How B2B Marketers Can Draw B2C Strategies Into Their Marketing

TMO GroupAugust 1, 2013
How B2B Marketers Can Draw B2C Strategies Into Their Marketing

A few years ago, Russell Glass, CEO of Bizo, wrote a great article on Marketing Profs about how the best B2B marketers think like B2C marketers. In his article, Glass says "the best B2B marketers are successful because they start with building a brand," by doing things like developing marketing that speaks to the target audience, using visuals to sell your product, and being human in your communications.

I agree with Glass's framework. But I think some of the best B2B marketers are not only thinking like B2C marketers but also borrowing marketing strategies that have already proven successful in the consumer world.

In the tech sector, borrowing from the consumer world has been dubbed the "consumerization of IT." In my view, we're also starting to see the consumerization of B2B marketing. That is, B2B marketing—at least in the tech world—is starting to mirror the simple marketing, transparent pricing, and frictionless buying process of the B2C world.

Although this trend is still developing, several ways that B2B companies can borrow strategies from the consumer world are already evident. Here are four ways that B2B marketers can consumerise their marketing.

Before getting started, I should note that all of my examples come from the industry which I'm most familiar—enterprise tech. Nevertheless, I think that many B2B companies can adapt these strategies to their own marketing.

1. Invest more in marketing to reduce reliance on outside sales

Today's B2B marketers have the potential to smooth out the B2B sales process by mimicking the B2C marketing strategy of providing detailed product information online, publishing fixed prices on their website, and providing an easy online purchasing option. Getting this kind of information on the Web is an important element of B2B marketing today, because roughly 70 percent of B2B buying activity (i.e., the research and comparison phase) is completed before a salesperson is engaged.

This big shift would not be an easy transition for a lot of B2B companies. Though it's notoriously difficult to offer a fixed price to B2B buyers, marketers can get around this issue by providing tiered pricing structures that give the buyer an idea of how much they can expect to spend. As for paying online, marketers will likely want to provide more options than the standard B2C option of paying by credit card. Also a good idea is to include options for direct billing or paying by credit line.

2. Provide a free trial of your product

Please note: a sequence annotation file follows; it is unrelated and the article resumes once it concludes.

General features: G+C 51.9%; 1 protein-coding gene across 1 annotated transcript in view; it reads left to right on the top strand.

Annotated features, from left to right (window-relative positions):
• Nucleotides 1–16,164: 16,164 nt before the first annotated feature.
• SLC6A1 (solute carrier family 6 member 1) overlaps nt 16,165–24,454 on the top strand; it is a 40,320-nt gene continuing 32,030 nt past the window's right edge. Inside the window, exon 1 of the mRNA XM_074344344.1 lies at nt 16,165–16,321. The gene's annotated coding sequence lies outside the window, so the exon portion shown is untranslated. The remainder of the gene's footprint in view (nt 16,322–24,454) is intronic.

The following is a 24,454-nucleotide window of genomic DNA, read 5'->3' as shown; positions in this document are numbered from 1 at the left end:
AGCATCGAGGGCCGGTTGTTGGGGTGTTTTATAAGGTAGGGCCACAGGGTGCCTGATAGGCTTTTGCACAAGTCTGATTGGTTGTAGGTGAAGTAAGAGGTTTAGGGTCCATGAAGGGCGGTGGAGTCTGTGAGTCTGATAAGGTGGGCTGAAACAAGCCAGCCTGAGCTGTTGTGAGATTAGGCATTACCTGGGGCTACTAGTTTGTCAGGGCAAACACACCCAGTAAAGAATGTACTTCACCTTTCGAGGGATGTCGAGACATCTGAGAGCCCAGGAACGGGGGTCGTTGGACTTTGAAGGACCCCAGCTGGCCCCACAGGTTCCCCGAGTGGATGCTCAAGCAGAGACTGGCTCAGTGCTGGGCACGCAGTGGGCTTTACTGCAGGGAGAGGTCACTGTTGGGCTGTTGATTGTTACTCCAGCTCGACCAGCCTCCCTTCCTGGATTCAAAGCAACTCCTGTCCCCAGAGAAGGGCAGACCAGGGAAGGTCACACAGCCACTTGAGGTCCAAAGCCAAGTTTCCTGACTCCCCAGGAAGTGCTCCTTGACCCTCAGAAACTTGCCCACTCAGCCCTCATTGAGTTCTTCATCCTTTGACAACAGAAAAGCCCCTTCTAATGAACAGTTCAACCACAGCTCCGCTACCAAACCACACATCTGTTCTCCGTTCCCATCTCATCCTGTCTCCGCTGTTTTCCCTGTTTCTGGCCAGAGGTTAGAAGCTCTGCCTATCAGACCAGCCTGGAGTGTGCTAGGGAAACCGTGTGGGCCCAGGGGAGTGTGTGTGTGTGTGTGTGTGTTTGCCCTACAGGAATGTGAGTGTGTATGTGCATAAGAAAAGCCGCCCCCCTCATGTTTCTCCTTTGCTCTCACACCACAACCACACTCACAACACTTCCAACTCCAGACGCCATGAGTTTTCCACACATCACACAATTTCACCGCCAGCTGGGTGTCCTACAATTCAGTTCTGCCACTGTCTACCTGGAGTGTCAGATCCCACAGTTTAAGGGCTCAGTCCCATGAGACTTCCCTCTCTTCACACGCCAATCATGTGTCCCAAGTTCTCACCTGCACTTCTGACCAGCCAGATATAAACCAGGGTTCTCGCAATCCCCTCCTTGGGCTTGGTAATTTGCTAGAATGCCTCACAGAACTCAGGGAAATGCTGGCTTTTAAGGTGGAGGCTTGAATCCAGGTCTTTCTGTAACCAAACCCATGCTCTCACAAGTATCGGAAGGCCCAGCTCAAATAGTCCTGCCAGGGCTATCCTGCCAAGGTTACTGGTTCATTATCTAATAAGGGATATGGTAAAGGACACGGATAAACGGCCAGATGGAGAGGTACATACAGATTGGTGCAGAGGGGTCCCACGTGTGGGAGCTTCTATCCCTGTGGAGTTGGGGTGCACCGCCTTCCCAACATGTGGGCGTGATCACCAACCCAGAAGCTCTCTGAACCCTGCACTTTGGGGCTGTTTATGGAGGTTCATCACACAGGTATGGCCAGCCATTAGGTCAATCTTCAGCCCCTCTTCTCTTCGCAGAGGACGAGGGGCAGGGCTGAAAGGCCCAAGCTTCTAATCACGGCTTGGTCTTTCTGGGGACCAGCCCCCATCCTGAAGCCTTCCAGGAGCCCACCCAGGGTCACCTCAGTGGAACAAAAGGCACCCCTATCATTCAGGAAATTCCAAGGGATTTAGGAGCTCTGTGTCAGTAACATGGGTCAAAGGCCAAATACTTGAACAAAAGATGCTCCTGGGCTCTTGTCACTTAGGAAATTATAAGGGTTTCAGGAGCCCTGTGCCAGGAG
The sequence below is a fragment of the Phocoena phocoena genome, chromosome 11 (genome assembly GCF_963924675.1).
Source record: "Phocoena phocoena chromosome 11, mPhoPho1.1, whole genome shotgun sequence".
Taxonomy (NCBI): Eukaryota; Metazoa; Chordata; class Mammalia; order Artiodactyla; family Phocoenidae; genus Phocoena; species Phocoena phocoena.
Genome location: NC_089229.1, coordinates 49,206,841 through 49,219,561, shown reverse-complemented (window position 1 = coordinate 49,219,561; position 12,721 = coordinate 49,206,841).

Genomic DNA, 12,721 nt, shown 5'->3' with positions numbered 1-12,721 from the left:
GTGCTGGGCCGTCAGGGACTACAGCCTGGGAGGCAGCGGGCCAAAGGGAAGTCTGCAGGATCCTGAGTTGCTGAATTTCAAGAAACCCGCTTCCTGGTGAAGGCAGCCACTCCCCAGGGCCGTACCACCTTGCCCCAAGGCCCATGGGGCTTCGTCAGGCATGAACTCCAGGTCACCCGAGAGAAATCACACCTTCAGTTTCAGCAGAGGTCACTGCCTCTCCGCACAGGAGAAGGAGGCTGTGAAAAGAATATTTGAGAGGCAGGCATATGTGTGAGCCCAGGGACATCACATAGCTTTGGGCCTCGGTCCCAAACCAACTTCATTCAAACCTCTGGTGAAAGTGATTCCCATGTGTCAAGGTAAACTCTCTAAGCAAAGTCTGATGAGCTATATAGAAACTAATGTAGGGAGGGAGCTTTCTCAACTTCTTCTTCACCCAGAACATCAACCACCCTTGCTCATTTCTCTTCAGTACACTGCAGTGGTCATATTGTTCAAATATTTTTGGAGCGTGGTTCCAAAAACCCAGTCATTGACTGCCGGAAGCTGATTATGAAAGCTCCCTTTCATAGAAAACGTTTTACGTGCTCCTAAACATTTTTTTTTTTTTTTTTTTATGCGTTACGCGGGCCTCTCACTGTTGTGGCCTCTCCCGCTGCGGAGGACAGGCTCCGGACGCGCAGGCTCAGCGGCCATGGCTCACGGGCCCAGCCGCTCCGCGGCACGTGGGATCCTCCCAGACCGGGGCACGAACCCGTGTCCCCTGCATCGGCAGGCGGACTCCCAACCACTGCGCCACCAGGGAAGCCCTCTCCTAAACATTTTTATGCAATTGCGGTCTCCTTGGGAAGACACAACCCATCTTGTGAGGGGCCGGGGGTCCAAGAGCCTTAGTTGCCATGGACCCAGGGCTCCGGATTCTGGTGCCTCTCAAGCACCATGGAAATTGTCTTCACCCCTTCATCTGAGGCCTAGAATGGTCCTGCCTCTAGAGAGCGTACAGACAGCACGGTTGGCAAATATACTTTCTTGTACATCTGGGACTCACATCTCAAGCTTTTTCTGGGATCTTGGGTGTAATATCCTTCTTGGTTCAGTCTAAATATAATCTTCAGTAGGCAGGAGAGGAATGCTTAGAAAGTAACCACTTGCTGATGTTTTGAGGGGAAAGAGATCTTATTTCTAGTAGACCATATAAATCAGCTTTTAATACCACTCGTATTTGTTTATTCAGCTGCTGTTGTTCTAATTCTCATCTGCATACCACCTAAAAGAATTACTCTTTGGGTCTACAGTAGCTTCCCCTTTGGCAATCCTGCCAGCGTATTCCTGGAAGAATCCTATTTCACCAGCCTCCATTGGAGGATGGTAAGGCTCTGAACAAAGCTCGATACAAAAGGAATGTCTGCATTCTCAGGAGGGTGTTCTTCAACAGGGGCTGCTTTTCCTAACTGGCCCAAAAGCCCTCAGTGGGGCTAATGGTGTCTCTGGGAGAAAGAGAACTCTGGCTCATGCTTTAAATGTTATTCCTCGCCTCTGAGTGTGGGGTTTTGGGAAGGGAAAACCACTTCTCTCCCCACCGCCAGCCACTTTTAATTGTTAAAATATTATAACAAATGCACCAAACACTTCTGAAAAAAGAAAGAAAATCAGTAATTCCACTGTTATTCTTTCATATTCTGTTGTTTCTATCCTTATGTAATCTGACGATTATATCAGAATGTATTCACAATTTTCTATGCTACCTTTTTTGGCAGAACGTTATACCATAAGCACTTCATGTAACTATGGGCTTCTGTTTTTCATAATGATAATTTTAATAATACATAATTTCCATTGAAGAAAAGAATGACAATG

A free trial won't work for every B2B company out there because they would have to offer a product with a relatively low cost of goods sold. However, for such products (e.g., Cloud software), offering a free product trial can be an effective way of generating leads. But it's important to force a buying decision at some point.

The eCommerce vendors BigCommerce and Volusion do a great job of forcing a buying decision by allowing you to use their system just long enough— a two-week trial—to see its value. Those vendors do a good job of keeping you on their product because they know that after two weeks of working with the system you won't want to change to a new system and lose all of the work you put into setup and configuration. By giving away just enough of the product, they are able to sell more of it.

3. Gamify the customer feedback to get more brand advocates

A lot of marketers are talking about the importance of gamifying marketing. B2B companies have an opportunity to gamify customer feedback to produce more brand advocates.

I recently came across the Influitive platform, which allows B2B marketers to connect with their customers and issue challenges that can be used to support marketing efforts. For instance, B2B marketers can create a challenge asking customers who are on the platform to provide a case study for how their product has helped them improve their operations.

In exchange for completing the case study challenge, marketers can award their customers points that can be exchanged for things such as a $25 Amazon gift card or a free seminar on how to get the most out of your product or service. In exchange for such small rewards, B2B marketers get a queue of brand advocates that they can integrate into their marketing materials.

4. Turn your marketing into an actual game

In keeping with the gamification trend, B2B marketers can turn their educational marketing into an actual game. Though creating interactive marketing in B2B world can be difficult, I recently found out about a game that enterprise security vendor SonicWALL created; that made me think many B2B companies can turn their marketing into an interactive game.

The game is targeted toward IT professionals and is called The Network Security Challenge. The game asks players to decide what to allow past the firewall as potential threats come up. As the game progresses, threats come in faster and faster until players inevitably fail. The game is designed to make you fail so that you understand that no manual process will allow you to keep up with security demands—in the way that no one can manually monitor their firewall.

The game ultimately helped SonicWALL to sell tens of thousands of dollars of network security from the leads generated by the game. B2B marketers in other industries should consider how they can create a game that similarly demonstrates the value of their product or service.

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